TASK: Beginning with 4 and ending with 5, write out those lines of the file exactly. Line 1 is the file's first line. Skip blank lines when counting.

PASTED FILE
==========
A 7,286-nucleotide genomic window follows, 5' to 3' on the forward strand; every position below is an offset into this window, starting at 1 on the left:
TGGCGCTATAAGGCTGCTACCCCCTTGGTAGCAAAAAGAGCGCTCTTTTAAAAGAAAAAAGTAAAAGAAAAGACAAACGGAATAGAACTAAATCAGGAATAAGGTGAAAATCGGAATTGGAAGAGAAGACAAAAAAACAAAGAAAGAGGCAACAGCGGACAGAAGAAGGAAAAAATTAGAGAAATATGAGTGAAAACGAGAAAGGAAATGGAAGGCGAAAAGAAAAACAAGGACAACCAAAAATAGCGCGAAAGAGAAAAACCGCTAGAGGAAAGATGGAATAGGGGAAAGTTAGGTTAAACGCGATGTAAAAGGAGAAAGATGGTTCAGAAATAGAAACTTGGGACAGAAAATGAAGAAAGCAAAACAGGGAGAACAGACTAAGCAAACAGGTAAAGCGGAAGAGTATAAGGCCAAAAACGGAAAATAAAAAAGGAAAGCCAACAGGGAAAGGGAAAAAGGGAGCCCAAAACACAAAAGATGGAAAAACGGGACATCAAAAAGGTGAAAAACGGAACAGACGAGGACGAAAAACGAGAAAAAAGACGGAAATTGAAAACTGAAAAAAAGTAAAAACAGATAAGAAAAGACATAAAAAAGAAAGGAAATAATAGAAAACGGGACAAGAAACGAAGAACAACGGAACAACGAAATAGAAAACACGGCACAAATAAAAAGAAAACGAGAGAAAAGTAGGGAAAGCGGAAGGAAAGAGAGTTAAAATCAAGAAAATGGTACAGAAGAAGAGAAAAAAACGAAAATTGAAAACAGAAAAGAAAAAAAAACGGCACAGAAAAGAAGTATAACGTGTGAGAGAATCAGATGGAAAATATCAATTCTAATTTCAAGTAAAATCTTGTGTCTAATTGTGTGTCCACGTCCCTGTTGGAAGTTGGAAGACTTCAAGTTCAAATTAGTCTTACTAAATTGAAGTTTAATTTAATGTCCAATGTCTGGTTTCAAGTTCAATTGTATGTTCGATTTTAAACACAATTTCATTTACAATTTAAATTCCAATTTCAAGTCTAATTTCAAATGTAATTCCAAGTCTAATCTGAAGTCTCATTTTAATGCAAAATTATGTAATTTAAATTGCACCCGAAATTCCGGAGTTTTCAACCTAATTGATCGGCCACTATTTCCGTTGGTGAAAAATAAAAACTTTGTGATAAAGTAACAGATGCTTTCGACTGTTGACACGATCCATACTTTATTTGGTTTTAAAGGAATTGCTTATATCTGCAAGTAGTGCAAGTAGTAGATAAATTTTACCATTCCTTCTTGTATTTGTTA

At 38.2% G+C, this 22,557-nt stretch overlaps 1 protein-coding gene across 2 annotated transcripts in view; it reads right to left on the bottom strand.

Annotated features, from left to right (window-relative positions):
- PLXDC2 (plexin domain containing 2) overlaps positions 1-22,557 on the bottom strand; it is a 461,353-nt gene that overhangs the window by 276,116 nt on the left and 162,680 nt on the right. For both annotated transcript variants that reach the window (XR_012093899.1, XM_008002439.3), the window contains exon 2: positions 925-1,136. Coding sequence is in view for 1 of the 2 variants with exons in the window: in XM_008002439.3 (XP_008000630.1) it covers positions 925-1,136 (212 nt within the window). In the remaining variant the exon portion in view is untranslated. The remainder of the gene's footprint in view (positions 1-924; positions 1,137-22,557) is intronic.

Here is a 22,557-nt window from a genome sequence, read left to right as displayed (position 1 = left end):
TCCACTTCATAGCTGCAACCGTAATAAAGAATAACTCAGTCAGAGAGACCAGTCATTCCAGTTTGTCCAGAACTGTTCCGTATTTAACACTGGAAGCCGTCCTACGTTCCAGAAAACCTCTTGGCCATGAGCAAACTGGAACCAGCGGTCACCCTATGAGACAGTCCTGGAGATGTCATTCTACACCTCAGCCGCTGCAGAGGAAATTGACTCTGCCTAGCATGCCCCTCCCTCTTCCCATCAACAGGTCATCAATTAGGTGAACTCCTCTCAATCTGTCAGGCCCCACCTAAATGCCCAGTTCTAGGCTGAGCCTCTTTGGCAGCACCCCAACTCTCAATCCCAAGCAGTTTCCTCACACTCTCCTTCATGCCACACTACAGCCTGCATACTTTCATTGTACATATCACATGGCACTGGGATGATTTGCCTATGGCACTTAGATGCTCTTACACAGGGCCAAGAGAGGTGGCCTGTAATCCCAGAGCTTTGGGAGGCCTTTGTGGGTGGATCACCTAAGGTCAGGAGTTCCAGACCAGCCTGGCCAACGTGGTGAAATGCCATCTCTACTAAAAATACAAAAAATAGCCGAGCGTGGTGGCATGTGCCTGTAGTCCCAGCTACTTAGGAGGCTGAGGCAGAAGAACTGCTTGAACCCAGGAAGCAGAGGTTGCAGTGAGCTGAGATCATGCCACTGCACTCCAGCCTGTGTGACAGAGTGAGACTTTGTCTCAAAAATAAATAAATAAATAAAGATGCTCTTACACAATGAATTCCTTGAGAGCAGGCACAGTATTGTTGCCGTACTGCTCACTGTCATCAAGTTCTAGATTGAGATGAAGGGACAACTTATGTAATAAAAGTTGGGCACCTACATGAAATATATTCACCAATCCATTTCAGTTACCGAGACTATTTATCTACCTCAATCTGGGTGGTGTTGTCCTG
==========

Annotated features, from left to right (window-relative positions):
- PLXDC2 (plexin domain containing 2) overlaps positions 1-22,557 on the bottom strand; it is a 461,353-nt gene that overhangs the window by 276,116 nt on the left and 162,680 nt on the right. For both annotated transcript variants that reach the window (XR_012093899.1, XM_008002439.3), the window contains exon 2: positions 925-1,136. Coding sequence is in view for 1 of the 2 variants with exons in the window: in XM_008002439.3 (XP_008000630.1) it covers positions 925-1,136 (212 nt within the window). In the remaining variant the exon portion in view is untranslated. The remainder of the gene's footprint in view (positions 1-924; positions 1,137-22,557) is intronic.